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1 Tutorials LightWave 3D Simple IK Chains em Qua Jan 26, 2011 3:17 am


by Joel B Fant and William "Proton" Vaughan

Part I: Preparation

Hi folks, welcome to a tutorial
on simple IK chains. I'll be assuming that you
have worked with LightWave enough to know how
to get around fairly well. We'll be using a scene
and object supplied by William "Proton" Vaughan
for this exercise. The following is a link to
the source files in ZIP format.

Inverse Kinematics is goal-driven.
You set the hierarchy chain (bones or objects)
to try to meet a goal object. You set the items
in the hierarchy to follow the goal, and the
solution will try to place that item's pivot
as close as it can to the goal object's pivot.
You can also set multiple items in the hierarchy
to follow different goals.

Ok, let's get at this. Open
up Layout if you haven't done so already, and
clear the scene if it is not. Add the ik_proton.lwo
object into the scene. The object already contains
skelegons, so use Convert Skelegons into Bones
and we'll have some bones to setup for an IK
chain. If you're unfamiliar with it, Convert
Skelegons is found under the Items tab > Add > Bones

Now we have 12 bones to adjust
settings for. Start with the bone named Base:
select it, and open its Item Properties panel.
Set the Bone Weight Map to the map named "Base." You
won't need to mess with any other settings. Continue
up/down the hierarchy, and set the weight maps
for bones Rope01 through Rope09 to the map named "Rope," and
set the weight map for the Rock Bone to the map
named "Rock." I bet you already figured
that out, though.

If you'll notice, there is a
small bone called Tip Bone at the end of the
chain, and it's outside of the object itself.
For this bone, turn Bone Active off. It will
not serve to deform the object at all. Since
IK will try to match the pivot point of the goal-seeking
item to that of the goal itself, we do not want
the large Rock Bone trying to match the base
of the rock to the goal, but rather to match
the top of the rock to the goal, hence the sole
purpose of Tip Bone.

Let's go ahead and create a
goal object before we do anything else. Create
a null and name it Goal. Now move it 2.5 meters
up the Y axis at Frame 0. This way, when we fully
activate IK and the IK chain snaps toward the
goal, it will stay in the same position.

Soon we'll start setting up
the IK chain of the bones. I'm going to do this
somewhat backwards, to show why certain settings
do what they do. Select the object named Goal.
It should already have a keyframe at 0. Go to
frame 30, and move Goal to about 1 meter on the
Y axis, and 1.5 meters on the X axis. Create
a keyframe here. Now, also go to frame 60, and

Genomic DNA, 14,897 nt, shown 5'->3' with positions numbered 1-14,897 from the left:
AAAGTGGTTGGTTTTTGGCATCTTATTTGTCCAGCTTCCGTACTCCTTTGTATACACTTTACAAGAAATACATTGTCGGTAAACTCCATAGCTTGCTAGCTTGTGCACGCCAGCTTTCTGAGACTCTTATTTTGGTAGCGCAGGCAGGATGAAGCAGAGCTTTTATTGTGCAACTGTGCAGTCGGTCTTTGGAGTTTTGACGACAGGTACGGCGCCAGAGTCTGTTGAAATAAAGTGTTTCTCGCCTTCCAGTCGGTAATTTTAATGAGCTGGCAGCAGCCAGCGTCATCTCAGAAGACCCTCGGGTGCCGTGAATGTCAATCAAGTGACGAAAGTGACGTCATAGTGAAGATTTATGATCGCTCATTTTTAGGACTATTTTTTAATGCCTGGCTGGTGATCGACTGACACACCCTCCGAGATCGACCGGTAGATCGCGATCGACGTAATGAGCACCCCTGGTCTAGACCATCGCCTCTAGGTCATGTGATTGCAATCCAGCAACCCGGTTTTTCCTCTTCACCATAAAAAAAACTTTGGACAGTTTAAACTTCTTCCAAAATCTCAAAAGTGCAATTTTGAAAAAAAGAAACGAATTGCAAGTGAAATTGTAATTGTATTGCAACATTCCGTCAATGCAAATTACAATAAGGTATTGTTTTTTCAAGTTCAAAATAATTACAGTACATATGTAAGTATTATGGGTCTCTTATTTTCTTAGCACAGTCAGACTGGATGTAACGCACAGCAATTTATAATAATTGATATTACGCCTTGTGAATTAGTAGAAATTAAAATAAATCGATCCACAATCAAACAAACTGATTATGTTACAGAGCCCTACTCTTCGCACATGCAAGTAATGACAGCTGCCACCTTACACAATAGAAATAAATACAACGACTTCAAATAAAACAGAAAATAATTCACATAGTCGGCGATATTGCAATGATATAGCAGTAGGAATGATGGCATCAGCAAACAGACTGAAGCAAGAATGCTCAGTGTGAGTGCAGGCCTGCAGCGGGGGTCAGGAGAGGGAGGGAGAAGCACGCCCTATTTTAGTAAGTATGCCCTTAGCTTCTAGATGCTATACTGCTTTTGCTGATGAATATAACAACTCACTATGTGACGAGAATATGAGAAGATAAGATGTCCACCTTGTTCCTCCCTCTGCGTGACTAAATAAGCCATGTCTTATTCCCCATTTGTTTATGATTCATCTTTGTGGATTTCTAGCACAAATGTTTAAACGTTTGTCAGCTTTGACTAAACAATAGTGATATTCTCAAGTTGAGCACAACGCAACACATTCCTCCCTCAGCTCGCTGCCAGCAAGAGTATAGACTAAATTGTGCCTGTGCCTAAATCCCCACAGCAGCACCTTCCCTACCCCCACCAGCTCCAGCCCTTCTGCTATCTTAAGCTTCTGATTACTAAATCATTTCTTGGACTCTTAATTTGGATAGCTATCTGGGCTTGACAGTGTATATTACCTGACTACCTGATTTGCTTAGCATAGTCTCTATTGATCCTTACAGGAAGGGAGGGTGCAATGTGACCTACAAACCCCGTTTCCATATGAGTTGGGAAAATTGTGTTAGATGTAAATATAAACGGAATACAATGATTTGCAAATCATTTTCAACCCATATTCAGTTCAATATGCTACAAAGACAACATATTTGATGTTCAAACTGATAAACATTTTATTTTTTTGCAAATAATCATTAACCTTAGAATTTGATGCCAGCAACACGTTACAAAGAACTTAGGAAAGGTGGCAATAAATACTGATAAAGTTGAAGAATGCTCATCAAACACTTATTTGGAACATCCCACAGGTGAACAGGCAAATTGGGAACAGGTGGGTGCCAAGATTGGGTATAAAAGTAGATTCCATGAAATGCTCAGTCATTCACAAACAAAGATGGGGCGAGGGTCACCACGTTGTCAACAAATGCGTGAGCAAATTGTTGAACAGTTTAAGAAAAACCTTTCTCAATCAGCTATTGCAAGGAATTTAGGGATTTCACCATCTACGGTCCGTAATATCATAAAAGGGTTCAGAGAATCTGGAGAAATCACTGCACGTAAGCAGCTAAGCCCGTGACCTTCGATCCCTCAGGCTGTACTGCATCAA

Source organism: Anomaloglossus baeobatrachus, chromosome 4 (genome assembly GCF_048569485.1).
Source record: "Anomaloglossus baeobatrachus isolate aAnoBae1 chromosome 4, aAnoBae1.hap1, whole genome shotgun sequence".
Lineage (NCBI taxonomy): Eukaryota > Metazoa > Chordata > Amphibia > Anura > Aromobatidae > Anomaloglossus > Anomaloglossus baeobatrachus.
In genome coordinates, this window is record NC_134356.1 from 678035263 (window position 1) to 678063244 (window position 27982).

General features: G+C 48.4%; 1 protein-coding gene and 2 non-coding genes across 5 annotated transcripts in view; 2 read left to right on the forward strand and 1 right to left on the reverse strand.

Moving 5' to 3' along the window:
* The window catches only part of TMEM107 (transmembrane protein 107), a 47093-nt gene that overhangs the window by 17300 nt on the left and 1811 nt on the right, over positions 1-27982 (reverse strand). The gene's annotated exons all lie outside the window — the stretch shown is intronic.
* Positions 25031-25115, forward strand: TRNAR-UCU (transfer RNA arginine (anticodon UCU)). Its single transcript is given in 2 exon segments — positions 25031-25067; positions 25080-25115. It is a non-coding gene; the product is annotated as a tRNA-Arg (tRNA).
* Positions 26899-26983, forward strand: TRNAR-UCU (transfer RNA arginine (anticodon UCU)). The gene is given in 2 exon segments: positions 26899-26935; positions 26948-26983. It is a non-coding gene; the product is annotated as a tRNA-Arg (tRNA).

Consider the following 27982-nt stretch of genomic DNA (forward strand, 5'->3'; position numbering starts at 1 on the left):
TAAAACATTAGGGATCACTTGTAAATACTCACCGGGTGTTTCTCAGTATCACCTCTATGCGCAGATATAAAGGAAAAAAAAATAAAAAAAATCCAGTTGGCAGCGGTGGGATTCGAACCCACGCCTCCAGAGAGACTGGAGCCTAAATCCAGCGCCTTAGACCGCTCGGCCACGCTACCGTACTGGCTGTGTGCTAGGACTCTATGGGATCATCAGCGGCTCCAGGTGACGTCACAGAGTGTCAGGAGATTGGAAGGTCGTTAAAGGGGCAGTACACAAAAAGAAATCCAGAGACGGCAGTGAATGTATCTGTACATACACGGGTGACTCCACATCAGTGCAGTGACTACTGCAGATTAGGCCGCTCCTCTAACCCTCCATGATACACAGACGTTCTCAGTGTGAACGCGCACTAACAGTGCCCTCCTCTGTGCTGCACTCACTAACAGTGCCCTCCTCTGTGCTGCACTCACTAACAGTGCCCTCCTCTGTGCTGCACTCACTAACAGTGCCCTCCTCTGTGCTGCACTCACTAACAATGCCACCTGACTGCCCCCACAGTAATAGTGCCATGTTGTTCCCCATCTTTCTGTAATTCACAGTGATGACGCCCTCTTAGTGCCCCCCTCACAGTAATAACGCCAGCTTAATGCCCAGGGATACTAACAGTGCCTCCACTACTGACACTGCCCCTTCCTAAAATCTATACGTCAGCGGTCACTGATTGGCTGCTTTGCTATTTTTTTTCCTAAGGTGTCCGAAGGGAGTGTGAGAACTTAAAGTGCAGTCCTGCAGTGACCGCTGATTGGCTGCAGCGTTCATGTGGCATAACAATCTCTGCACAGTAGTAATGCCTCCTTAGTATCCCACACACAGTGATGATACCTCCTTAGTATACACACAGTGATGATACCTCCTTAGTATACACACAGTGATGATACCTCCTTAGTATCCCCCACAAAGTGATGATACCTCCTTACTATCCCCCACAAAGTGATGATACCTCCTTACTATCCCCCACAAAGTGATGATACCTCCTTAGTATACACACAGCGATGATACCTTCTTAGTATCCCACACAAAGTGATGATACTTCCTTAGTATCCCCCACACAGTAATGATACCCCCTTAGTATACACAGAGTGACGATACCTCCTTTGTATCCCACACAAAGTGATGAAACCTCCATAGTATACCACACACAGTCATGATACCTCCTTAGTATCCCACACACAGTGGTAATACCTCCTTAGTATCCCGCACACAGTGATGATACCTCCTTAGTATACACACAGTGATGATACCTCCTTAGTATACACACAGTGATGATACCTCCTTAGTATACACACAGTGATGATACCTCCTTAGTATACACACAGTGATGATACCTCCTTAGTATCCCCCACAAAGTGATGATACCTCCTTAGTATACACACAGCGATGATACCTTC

create a keyframe with Goal at 0 on the Y axis,
0 on the X, and about 1.5 meters on the Z axis.
This will be a simple test animation for seeing
if IK is working properly or not. Return the
timeslider to frame 0.Part II: Setting up IK

Ready to set the goal-seeker?
Select Tip Bone, and open its Motion Options
panel. For Goal Object, select the object named
Goal from the drop-down. Move the timeslider
forward and then back, and you should see a dotted
line appear between the pivot of Tip Bone and
the pivot of Goal. Scrub through the animation,
and you'll see nothing happens. That's normal
so far.

Select the next bone in the
hierarchy, Rock Bone. In the Motion Options panel,
go to the tab marked Controllers and Limits.
You'll notice that each rotational controller
is still set to Key Frames. Change the first
one, Heading Controller, to Inverse Kinematics.
Scrub through the animation again. Still nothing

Go back to Tip Bone, and select
the IK and Modifiers tab of the Motion Options
panel. Turn on Full-time IK, and scrub through
the animation again. This time the rock should
look like its trying to follow the goal, but
only on Rock Bone's Heading axis, making the
rock bend backwards.

Go back to the Rock Bone's Controllers
and Limits settings, and change the other two
controllers to Inverse Kinematics as well. Now
the rock will lean to the side, and sortof roll
around to the back.

Now set all the other bones
to have Inverse Kinematics as their Heading,
Pitch, and Bank Controllers. Don't do this to
Base Bone. Leave those Controllers set to Key
Frames. If you set them to Inverse Kinematics,
that bone will also bend around, thus bending
the metal anchor the rock is tied to, and we
don't want that anchor to move. Also, don't mess
with Tip Bone's settings, as changing its controllers
will have no effect. Now scrubbing through the
animation, you'll see everything bending properly
to follow the goal.

The scene file ik_proton.lws
is an example animation by William Vaughan using
this same setup, if you'd like to look at that
and see how one might use this setup.

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